EXEGETICAL (ORIGINAL LANGUAGES)17–20. This description of the judgment on the earth and its inhabitants seems to connect immediately with Isaiah 24:13.
17, 18a recur almost verbatim in Jeremiah 48:43 f. (cf. also Amos 5:19).
18b—20 describe the physical convulsions which accompany the day of Jehovah.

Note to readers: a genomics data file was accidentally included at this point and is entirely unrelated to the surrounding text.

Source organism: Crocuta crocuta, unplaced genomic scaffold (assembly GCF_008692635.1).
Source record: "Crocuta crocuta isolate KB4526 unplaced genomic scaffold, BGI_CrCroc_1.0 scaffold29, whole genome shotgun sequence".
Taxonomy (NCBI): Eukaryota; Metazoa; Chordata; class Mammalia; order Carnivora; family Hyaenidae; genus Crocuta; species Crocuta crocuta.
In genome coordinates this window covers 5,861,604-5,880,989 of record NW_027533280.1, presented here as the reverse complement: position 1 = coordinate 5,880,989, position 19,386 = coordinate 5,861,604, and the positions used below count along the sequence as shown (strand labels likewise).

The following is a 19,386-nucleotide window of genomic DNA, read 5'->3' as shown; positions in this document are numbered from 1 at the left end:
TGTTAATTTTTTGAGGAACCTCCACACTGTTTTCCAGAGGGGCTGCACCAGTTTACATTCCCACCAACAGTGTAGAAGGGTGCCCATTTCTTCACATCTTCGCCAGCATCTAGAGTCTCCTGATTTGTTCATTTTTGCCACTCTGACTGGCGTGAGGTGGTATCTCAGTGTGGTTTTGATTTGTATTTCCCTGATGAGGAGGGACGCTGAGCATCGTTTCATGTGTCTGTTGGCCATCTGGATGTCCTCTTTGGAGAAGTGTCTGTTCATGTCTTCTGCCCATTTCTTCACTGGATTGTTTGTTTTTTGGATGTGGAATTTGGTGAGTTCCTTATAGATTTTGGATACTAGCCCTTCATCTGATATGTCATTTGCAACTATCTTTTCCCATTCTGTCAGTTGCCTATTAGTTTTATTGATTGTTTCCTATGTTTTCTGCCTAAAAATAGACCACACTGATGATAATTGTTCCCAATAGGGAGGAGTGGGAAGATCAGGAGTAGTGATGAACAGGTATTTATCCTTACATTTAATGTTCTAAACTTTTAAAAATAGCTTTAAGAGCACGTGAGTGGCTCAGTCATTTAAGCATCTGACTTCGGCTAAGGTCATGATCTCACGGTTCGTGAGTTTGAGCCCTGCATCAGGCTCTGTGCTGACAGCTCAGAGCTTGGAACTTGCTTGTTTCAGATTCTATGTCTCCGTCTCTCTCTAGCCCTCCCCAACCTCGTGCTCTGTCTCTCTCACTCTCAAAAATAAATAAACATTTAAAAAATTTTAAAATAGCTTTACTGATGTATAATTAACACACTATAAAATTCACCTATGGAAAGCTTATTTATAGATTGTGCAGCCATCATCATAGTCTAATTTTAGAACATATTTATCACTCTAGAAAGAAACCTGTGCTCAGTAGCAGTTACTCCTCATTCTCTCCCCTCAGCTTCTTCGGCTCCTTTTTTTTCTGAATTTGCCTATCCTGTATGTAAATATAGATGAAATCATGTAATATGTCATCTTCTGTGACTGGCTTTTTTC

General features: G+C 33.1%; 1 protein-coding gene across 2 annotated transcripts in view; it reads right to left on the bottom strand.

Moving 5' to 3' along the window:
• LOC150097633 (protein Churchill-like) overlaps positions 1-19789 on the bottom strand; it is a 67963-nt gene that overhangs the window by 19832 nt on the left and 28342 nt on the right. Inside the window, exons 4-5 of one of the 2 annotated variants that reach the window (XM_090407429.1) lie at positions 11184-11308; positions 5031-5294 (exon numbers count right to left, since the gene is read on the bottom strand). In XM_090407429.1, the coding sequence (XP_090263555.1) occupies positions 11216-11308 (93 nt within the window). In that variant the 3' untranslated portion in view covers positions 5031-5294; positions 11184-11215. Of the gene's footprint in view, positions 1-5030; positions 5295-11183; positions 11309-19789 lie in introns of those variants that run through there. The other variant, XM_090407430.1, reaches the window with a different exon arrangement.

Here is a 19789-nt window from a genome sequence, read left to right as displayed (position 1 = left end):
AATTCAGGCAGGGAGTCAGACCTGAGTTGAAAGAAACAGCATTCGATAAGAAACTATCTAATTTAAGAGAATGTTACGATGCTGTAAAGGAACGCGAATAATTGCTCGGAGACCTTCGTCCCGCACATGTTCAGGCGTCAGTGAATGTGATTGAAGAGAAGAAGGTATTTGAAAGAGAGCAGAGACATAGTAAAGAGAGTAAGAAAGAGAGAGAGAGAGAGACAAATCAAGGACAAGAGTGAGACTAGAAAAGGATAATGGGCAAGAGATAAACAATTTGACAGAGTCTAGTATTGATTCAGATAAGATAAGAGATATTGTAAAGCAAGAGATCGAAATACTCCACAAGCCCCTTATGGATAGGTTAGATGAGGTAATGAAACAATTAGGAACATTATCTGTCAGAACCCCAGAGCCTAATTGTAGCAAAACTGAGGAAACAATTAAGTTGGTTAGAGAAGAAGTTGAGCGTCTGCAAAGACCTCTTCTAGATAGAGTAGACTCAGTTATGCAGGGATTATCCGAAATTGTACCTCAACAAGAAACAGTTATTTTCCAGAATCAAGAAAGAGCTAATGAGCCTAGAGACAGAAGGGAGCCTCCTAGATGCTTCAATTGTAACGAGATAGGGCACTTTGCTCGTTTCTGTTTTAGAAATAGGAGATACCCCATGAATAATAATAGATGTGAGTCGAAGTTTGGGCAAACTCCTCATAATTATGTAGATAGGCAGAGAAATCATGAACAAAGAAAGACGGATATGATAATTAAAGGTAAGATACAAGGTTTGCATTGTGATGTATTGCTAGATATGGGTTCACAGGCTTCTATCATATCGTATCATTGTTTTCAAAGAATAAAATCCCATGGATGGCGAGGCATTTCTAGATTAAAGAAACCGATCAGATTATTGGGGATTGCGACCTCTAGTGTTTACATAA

the windows from on high are opened] An allusion to the story of the Deluge (Genesis 7:11; Genesis 8:2). The rest of the imagery is based on the phenomena of the earthquake.Verse 17. - Fear, and the pit, and the snare, are upon thee. Man will be like a hunted animal, flying from pursuit, and in danger at each step of falling into a pit or being caught in a snare (comp. Jeremiah 48:43, 44, where the idea is borrowed from this place, and applied to a particular nation). Isaiah 32:13-14), after we have taken "the earth" (hâ'âretz) in the sense of kosmos (the world). It is rather the central city of the world as estranged from God; and it is here designated according to its end, which end will be tohu, as its nature was tohu. Its true nature was the breaking up of the harmony of all divine order; and so its end will be the breaking up of its own standing, and a hurling back, as it were, into the chaos of its primeval beginning. With a very similar significance Rome is called turbida Roma in Persius (i. 5). The whole is thoroughly Isaiah's, even to the finest points: tohu is the same as in Isaiah 29:21; and for the expression מבּוא (so that you cannot enter; namely, on account of the ruins which block up the doorway) compare Isaiah 23:1; Isaiah 7:8; Isaiah 17:1, also Isaiah 5:9; Isaiah 6:11; Isaiah 32:13. The cry or lamentation for the wine out in the fields (Isaiah 24:11; cf., Job 5:10) is the mourning on account of the destruction of the vineyards; the vine, which is one of Isaiah's most favourite symbols, represents in this instance also all the natural sources of joy. In the term ‛ârbâh (rejoicing) the relation between joy and light is presupposed; the sun of joy is set (compare Micah 3:6). What remains of the city בּעיר is partitive, just as בּו in Isaiah 10:22) is shammâh (desolation), to which the whole city has been brought (compare Isaiah 5:9; Isaiah 32:14). The strong gates, which once swarmed with men, are shattered to ruins (yuccath, like Micah 1:7, for yūcath, Ges. 67, Anm. 8; שׁאיּה, ἁπ λεγ, a predicating noun of sequence, as in Isaiah 37:26, "into desolated heaps;" compare Isaiah 6:11, etc., and other passages). In the whole circuit of the earth (Isaiah 6:12; Isaiah 7:22; hâ'âretz is "the earth" here as in Isaiah 10:23; Isaiah 19:24), and in the midst of what was once a crowd of nations (compare Micah 5:6-7), there is only a small remnant of men left. This is the leading thought, which runs through the book of Isaiah from beginning to end, and is figuratively depicted here in a miniature of Isaiah 17:4-6. The state of things produced by the catastrophe is compared to the olive-beating, which fetches down what fruit was left at the general picking, and to the gleaning of the grapes after the vintage has been fully gathered in (câlâh is used here as in Isaiah 10:25; Isaiah 16:4; Isaiah 21:16, etc., viz., "to be over," whereas in Isaiah 32:10 it means to be hopelessly lost, as in Isaiah 15:6). There are no more men in the whole of the wide world than there are of olives and grapes after the principal gathering has taken place. The persons saved belong chiefly, though not exclusively, to Israel (John 3:5). The place where they assemble is the land of promise.